When all the FAs are honest, it is clear that this protocol is double-blind. Let Ai be the last FA in the sequence of FAs involved in forwarding a message meant for a pseudonym X. Let S be the first agent in the sequence. The protocol forwards a message such that it passes through each FA corresponding to the pseudonym exactly once. Thus, once an FA applies its decrypting key on the encrypted address and forwards the message, it does not get an opportunity to see the address at any later stage. Thus, only the last FA in the chain, A1, is aware of the actual address. But it may be noted that no individual FA in the chain except for the originator S is aware of the pseudonym to which the message is addressed. Thus, S is aware of the pseudonym X associated with the message, A1, is aware of the address associated with the message and the intermediate FAs can associate neither with the message. We thus have a de-linking of pseudonyms and actual addresses. Thus, the goal of receiver anonymity is achieved.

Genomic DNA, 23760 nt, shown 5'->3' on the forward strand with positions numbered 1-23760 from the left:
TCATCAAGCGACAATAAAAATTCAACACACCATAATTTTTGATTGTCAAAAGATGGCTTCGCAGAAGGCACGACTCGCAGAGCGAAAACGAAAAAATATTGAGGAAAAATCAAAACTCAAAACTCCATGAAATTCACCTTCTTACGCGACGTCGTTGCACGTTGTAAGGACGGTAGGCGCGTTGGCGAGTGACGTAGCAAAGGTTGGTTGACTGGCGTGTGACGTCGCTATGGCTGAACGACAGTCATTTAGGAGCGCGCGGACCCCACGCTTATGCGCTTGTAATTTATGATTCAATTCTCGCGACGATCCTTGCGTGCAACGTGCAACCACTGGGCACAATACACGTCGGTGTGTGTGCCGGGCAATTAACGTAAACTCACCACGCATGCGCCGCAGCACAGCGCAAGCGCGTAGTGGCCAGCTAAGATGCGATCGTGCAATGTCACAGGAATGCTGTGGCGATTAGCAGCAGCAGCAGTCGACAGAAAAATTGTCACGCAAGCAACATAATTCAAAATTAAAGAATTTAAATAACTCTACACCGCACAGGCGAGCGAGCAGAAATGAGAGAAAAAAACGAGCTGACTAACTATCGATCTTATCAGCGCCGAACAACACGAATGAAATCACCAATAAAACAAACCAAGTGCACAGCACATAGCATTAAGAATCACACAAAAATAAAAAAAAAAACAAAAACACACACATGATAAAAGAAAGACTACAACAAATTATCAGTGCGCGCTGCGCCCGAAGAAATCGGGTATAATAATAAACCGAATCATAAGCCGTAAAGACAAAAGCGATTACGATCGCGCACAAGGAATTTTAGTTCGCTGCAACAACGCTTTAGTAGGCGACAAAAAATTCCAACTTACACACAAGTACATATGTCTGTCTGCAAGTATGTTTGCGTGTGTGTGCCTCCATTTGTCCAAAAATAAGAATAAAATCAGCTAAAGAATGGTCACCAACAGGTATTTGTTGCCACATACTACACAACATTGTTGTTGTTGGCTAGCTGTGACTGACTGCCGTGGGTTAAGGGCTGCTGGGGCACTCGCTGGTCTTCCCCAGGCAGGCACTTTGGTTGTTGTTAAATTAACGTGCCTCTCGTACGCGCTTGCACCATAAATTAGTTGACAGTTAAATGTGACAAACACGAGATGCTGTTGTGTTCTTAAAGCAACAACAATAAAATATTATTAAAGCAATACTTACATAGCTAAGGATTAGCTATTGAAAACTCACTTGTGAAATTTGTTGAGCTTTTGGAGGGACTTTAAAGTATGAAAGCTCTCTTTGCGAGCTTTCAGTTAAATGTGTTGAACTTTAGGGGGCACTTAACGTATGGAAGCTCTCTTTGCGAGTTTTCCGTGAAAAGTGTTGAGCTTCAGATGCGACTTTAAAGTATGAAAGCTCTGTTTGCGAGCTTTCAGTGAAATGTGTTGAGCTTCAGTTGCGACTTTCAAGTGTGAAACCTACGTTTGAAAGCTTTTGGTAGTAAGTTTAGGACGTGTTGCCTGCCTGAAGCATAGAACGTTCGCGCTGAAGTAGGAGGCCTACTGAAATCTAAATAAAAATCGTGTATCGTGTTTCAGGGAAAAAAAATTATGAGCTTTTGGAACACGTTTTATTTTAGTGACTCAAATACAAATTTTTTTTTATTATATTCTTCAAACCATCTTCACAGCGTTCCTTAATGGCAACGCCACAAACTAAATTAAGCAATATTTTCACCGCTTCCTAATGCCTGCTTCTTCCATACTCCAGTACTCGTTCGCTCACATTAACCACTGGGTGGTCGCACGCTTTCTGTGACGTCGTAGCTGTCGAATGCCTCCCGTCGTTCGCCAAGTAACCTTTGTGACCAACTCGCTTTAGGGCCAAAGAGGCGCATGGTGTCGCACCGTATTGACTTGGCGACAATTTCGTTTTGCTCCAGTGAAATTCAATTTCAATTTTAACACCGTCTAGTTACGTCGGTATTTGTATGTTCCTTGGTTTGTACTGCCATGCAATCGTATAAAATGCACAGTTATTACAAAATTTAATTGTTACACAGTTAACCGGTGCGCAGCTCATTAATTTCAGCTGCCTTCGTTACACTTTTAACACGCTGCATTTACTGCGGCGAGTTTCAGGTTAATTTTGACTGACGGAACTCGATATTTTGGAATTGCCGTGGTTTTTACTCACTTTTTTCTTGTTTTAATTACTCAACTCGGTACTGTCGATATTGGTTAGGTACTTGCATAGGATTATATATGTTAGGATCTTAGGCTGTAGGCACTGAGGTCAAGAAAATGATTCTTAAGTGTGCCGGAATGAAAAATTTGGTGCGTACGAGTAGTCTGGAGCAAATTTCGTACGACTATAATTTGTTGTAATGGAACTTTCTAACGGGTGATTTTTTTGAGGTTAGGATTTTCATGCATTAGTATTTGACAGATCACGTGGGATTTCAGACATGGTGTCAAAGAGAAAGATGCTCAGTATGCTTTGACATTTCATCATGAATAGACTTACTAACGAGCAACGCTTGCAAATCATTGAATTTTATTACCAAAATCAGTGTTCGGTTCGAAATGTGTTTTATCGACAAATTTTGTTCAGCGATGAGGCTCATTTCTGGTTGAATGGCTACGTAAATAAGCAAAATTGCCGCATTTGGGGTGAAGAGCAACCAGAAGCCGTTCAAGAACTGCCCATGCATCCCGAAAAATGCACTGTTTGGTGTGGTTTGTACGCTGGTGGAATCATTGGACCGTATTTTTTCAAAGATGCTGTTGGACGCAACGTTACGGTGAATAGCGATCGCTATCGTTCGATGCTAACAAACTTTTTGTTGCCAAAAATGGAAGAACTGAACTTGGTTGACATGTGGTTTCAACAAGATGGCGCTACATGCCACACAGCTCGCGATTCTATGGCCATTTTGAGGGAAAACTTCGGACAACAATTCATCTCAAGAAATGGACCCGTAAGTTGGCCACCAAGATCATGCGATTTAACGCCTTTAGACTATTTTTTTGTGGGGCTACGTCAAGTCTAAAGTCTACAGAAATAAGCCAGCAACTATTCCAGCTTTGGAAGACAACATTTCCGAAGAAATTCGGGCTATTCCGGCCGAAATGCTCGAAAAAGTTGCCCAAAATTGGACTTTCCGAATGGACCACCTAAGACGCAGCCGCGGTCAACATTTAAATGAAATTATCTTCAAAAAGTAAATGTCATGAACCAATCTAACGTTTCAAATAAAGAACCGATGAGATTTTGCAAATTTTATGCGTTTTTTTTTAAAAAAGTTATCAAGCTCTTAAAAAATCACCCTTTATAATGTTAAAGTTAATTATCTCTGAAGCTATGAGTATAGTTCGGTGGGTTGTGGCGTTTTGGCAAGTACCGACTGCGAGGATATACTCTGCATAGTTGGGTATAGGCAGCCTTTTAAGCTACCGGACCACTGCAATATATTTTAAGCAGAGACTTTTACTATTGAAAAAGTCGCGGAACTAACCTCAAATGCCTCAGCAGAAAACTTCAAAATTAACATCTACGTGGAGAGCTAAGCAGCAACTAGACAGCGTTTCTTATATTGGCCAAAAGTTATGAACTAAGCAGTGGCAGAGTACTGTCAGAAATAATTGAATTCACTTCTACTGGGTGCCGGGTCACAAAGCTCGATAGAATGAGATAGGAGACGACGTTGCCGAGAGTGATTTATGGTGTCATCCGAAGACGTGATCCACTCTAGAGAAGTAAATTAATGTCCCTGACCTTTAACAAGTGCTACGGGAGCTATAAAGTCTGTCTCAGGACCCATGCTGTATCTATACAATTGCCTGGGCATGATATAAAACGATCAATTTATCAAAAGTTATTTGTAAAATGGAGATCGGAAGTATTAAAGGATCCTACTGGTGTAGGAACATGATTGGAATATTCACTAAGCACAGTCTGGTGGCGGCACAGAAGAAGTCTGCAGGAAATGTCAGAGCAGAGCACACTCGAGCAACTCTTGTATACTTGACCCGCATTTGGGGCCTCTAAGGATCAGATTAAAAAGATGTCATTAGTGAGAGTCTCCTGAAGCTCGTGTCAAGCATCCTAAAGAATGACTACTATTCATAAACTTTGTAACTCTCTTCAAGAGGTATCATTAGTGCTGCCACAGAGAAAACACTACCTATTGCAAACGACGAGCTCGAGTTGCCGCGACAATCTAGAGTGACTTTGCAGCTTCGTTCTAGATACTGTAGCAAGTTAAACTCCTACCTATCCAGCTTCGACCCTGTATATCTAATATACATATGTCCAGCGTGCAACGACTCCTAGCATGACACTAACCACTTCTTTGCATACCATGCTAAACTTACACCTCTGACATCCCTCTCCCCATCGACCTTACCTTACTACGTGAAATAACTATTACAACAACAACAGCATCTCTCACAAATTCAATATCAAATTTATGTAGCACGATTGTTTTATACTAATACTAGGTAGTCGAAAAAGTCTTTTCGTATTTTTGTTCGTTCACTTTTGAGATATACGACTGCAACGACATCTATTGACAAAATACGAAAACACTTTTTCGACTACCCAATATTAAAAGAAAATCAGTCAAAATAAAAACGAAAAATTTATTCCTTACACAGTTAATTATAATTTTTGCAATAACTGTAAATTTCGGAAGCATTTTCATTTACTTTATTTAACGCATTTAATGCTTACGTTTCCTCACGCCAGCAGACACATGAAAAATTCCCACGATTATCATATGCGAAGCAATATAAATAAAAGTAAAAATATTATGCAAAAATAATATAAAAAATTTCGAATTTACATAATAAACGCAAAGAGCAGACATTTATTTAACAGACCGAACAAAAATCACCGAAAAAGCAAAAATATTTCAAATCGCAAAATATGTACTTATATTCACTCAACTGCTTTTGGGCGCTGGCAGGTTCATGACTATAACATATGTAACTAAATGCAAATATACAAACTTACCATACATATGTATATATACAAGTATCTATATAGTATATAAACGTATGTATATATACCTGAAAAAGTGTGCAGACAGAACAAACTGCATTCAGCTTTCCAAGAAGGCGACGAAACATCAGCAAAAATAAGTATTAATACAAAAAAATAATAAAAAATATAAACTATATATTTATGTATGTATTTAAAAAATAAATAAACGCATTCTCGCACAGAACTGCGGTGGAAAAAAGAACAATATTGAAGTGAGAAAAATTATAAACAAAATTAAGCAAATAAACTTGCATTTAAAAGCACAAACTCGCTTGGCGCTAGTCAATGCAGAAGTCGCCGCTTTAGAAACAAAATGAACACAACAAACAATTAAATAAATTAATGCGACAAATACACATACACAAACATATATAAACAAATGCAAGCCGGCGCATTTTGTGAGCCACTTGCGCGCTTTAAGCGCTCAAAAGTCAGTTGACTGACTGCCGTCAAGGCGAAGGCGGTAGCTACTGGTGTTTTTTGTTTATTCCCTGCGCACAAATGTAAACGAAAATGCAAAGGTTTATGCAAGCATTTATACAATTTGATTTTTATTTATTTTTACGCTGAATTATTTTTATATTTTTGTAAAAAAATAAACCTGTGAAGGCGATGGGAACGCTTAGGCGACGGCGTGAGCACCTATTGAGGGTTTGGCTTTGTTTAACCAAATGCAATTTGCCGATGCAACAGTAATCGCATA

The resilience of the protocol in withstanding passive and active attackers within and outside the system will be next examined.
We consider, in order, various types of attacks, ranging from external eavesdroppers, local or global, to attacks by a colluding set of FAs intended to break the anonymity guaranteed by the system. We will show how the system defends against these multifarious attacks and provide probabilistic bounds, where applicable, for the security provided by the system. There are essentially two parameters used for describing this security. The first parameter, which we shall term PC, is the probability of an identity being compromised as a direct result of multiple colluding FAs being present in the system. The second parameter, PS, measures the probability that a malicious coterie of colluding FAs manages to identify the originating FA of a message whose physical destination is known. This information does not directly endanger the anonymity of any client but may, in the long run, prove useful to attackers in deciding whom to compromise. We also mention various deterrents to attackers, these being measures which improve the security provided but not amenable to easy quantification.